(First published in the Curmudgeon column, The Dominion Post, April 14.)
ANZAC DAY approaches, and with it the opportunity to hear once more the familiar, comforting stories of Kiwi valour and resourcefulness on the battlefields of the two world wars.
We are brought up on accounts of heroism in the face of insuperable odds and of pride and glory even in defeat. At Gallipoli, New Zealand troops made the best of an impossible situation; on Crete, they acquitted themselves with honour against a vastly superior enemy.
At least, that’s the conventional wisdom. But I recently came across a publication that presented a very different perspective on the 1941 battle for Crete, in which nearly 4000 New Zealand soldiers were killed, wounded or taken prisoner.
Published 20 years ago, former soldier Peter Winter’s book Expendable, subtitled The Crete Campaign – A Front-Line View, is a short but pithy account of the fighting.
It presents a vivid picture of the airborne German invasion and the desperate, close-quarters combat that raged in the olive groves as ill-equipped New Zealand forces grappled with a technologically superior enemy. But what is most striking is the author’s low opinion – contempt is not too strong a word – of the New Zealand military leadership.
Far from portraying the fight for Crete as a noble struggle against a crushingly superior opponent, Winter argues that the Germans could have been beaten had the New Zealand leadership been more imaginative and decisive.
He describes a “muddling” battle in which the island’s defenders squandered the advantage of superior numbers and prior knowledge of where and when the attack was coming. German paratroopers landed virtually unchallenged on ground that New Zealand troops had obligingly vacated only shortly before, Winter wrote.
According to the author, the New Zealand commanders had a World War One mentality and a stubborn faith in the bayonet charge, a tactic that was ineffectual against modern German weaponry. Time and again, he wrote, opportunities were lost to strike back at a frightened and demoralised enemy.
Winter reminds us that the British war historian Alan Clark accused Freyberg and Kippenberger, the New Zealand commanders, of constantly under-rating the fighting power of their own men.
Winter is particularly scathing about Freyberg, whom he describes as a brave but unimaginative man, “dull, pompous and condescending”.
Some of the most powerful passages in the book describe the humiliation and degradation of the New Zealanders’ retreat across the mountainous spine of the island – a retreat that Freyberg had vowed would never happen.
Reading this book came as a shock to one who, like most New Zealanders, grew up regarding Freyberg as a hero.
No doubt in every war there are rank-and-file soldiers who are bitter about their commanding officers and think they could have done better, and Winter’s opinion of Freyberg and Kippenberger certainly wouldn’t have been enhanced by the four years he spent in a German POW camp after being left behind during the disorderly evacuation from Crete.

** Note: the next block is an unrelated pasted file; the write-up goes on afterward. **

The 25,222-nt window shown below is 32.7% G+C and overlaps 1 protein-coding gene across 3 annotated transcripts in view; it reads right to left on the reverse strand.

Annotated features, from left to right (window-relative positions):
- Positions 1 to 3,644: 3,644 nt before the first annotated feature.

But it’s a powerfully written book (Winter was a journalist in civilian life) and too good to be dismissed as mere disaffected griping. We need iconoclastic works like this to provide some balance to the politically convenient “official” record.
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IT HAS BECOME almost routine for people convicted of hideous crimes to appeal. In most cases these appeals are funded by that perpetually generous mug, the taxpayer, through an out-of-control legal aid scheme, now thankfully under review.
A radio talkback caller recently made the excellent suggestion that there should be an element of risk attached to such appeals so that criminals and their lawyers think twice before committing courts to the time and expense involved.
The law could be changed so that if an appeal fails, an extra term of imprisonment automatically gets added to the sentence already imposed. That might serve as a deterrent to thugs and lawyers who seek to take advantage of an indulgent judicial system and legal aid scheme.
Former ACT MP and lawyer Stephen Franks has urged such a reform for years and tried in 2002 to get it through Parliament. Perhaps it’s time for someone else to pick up the baton.
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AM I THE only person who gets irritated by references in the media to supposed celebrities whom I’ve never heard of?
By definition a celebrity is someone who is known. But to qualify for the term these days, all that’s necessary is to have been seen on television. It doesn’t matter how obscure the programme, how fleeting the appearance or how inconsequential the role.
Using the yardstick applied by women’s magazines and gossip columnists, it seems you’re a certified celebrity if you were in an elimination round of Dancing With the Stars and you’re a solid gold A-lister if you once presented the weather on Alt-TV’s breakfast show, even if only your immediate family was watching at the time.
Metro magazine founder Warwick Roger liked to refer to such people as famous for being well-known, while the British satirical magazine Private Eye called them legends in their own lunchtime.